"And they ran uphill and down dale, like so many roadmakers gone daft."

"They say it is to see how the world was made."
-Sir Walter Scott, describing early geologists

Some Basics

Mineral Identification
Collecting Tools, and How to Use Them


Introduction to Geology
Our Changing Earth
The Geologic Time Scale
Stories Fossils Tell
Earthquakes and Faults
The Ouachita Mountains
Energy Resources: Fossil Fuels

Quartz Crystals

Introduction to Quartz
Digging Quartz Crystal
Cleaning Quartz Crystal
What's it Worth?
Types of Quartz
Geology and Mineralogy
Quartz as Gems
Experiments You Can Do

Other Collectable Minerals


Managing a Collection

Making Your Collection the Best
Cleaning Minerals
What to do...

Minerals Special to Arkansas

Some are New to Science


No Gold in Arkansas


Our Changing Earth

THE LIFE SPAN OF a human is only a freeze frame in the video of the earth in geologic time. The earth is so old and most geologic processes so slow, that we don't notice the changes around us. If it wasn't for volcanos and earthquakes, we might think that the land never changed.

But the land does change, and even move! The crust, or the solid shell of the earth is about 25 miles thick over the continents, and about 4 miles thick under the ocean floors. The crust of the earth is thought to be made of semi-rigid plates that float on the plastic (here we use the word "plastic" to mean it flows under long term pressure) mantle of the earth. The movement of the plates is considered as the Plate Tectonic Theory.

plate tectonics map

Diagram of the earth's major tectonic plates, showing locations of volcanoes. Tectonic forces, volcanoes and earthquakes all occur together and are interrelated.

spreading crustWhere two plates spread apart, cracks or rifts form in the earth's crust. We see this force at work today in Iceland, where that island nation (and all of the middle of the Atlantic ocean) is spreading apart, and volcanoes are filling in the cracks with lava. Volcanoes make new land. Rifts on continents can create valleys, as is seen in the East African Rift Valley. The Atlantic ocean is spreading about 3/4ths of an inch per year. Not much you say? But it means that in your lifetime, North American will move westward the length of a man's body.

subduction zoneWhen two plates move toward each other, the denser one is forced under the other in a process called subduction. Deep trenches are formed when subduction happens in the ocean, also it gives rise to earthquake activity and volcanic islands. Japan is such a place, in the Pacific Ring of Fire. On land, continents colliding cause the land to raise up, (geologists call it uplifting) and this force can build mountain ranges. Right now, India is colliding with the Eurasian Plate, causing the Himalayan Mountains. The Andes mountains of South America are the result of the partial melting of the plate being subducted, with the resultant molten rock (magma) rising through the continental crust and building a distinctive mountain chain down the length of that continent.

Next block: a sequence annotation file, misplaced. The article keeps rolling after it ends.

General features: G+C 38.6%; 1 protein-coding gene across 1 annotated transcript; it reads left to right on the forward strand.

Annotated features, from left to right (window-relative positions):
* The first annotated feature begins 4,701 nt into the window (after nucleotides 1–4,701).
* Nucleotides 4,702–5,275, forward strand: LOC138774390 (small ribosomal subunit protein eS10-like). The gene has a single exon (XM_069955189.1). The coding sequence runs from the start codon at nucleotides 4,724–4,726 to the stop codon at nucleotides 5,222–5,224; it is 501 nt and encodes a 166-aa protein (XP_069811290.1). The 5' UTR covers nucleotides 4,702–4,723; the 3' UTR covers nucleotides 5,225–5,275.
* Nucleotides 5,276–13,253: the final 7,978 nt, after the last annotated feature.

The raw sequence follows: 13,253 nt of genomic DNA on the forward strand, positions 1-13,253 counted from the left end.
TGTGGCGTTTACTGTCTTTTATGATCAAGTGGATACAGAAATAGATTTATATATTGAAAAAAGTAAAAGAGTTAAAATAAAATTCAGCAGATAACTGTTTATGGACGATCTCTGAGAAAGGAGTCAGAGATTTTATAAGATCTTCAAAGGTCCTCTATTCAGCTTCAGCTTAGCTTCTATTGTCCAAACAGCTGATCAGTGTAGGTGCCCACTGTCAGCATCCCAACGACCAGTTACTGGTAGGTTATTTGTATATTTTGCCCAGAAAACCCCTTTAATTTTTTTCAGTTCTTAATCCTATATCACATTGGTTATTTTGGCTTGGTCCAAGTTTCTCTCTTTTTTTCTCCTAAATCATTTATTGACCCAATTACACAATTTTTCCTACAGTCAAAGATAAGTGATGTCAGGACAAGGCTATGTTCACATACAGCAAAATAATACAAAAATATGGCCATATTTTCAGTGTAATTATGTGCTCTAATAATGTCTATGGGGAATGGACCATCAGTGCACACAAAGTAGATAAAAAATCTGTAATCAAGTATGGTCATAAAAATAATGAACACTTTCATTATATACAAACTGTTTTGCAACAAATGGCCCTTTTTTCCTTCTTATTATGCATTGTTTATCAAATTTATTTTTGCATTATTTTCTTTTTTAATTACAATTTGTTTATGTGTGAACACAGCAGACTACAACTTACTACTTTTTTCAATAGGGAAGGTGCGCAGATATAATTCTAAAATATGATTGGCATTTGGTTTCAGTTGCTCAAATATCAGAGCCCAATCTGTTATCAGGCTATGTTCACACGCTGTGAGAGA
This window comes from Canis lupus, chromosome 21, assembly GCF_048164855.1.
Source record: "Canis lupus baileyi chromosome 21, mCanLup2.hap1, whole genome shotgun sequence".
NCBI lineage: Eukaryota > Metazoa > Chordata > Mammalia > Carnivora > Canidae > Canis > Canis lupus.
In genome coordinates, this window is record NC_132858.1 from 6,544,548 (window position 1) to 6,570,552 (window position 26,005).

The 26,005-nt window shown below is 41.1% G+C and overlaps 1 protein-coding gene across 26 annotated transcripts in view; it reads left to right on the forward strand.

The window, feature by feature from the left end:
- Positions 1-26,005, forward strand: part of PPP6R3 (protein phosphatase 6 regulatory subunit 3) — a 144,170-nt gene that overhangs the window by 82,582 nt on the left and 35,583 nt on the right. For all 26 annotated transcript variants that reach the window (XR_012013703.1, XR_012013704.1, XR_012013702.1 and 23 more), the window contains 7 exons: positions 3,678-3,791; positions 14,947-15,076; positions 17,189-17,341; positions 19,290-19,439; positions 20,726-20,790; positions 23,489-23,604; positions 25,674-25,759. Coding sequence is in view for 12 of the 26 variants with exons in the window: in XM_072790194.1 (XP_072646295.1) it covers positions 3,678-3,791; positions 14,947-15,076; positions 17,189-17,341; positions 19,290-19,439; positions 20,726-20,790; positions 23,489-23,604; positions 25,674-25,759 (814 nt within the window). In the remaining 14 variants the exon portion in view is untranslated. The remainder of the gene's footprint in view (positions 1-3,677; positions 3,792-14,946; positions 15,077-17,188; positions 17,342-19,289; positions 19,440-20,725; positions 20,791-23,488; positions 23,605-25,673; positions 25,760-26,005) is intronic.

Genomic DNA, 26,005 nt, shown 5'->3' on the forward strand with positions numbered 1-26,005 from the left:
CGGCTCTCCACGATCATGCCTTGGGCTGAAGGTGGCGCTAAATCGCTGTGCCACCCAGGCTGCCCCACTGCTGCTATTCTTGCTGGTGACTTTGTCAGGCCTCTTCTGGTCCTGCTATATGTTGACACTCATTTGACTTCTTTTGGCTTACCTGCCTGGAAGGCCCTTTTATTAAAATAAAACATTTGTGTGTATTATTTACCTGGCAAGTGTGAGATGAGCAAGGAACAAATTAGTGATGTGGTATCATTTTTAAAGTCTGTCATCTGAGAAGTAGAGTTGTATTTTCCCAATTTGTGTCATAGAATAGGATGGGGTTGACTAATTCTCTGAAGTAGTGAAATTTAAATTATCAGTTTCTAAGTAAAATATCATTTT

Plates may also slide past each other, like what is happening in the western United States. The San Andreas fault in California is where the Pacific plate slides past the North American plate.

Continental Drift
Plate tectonics helps explain the theory of Continental Drift. That theory states about 175 million years ago all the continents of the earth moved together in a single giant landmass. Scientists have looked for evidence to support the idea that the land was once joined, and use several factors in their studies. If land once was joined, the rocks should share common characteristics across the original divide. As old as the earth is, chances are that the continents have all bumped into each other many times. Some scientists believe that the land masses have come together more than once.

In reconstructing the ancient world, it takes more than just fitting coastlines like pieces of a puzzle. It is better to fit the continents together not at the coast where active processes are changing the landscape, but instead at the continental shelf, which extends into the ocean, and then has a sharp drop to the ocean floor. The "best fit" is on the continental slope at about 1000 meters depth in the ocean. The best examples of continents fitting together are the east coast of Brazil in South America, and the southwest coast of Africa. Matches have been made not only in shape (only 1 percent mismatch at the continental shelf! ), but more importantly in the rock types, the fossils in the rocks, in radioactive dating of the age of the rocks, and by use of paleomagnetism in the patterns of the lava extruded from the mid-ocean ridges.
    Paleomagnetism is a fascinating remainder of magnetic traces preserved in rocks. Iron minerals in volcanic or molten rocks will line up in the direction of the earth's prevailing magnetic field, and when the rock cools, the particles are fixed permanently like tiny compass needles in the rock. That means the magnetism in a rock today can pinpoint the earth's magnetic pole at the time that rock formed. The earth's magnetic poles have reversed themselves many times in the past 175 million years!
     The evidence demonstates that the east margin of South America and west margin of Africa were once joined. The time when changes appeared in the rock sequence between South America and Africa gives a date when the Atlantic Ocean initially opened up.
     Another clue to the changing positions of the land comes from fossil remains. Tropical fossils have been found in areas that are now in an arctic climate!

So what does all this have to do with Arkansas? Read on to find out about the continent that bashed up our mountains, and the continental crack at New Madrid!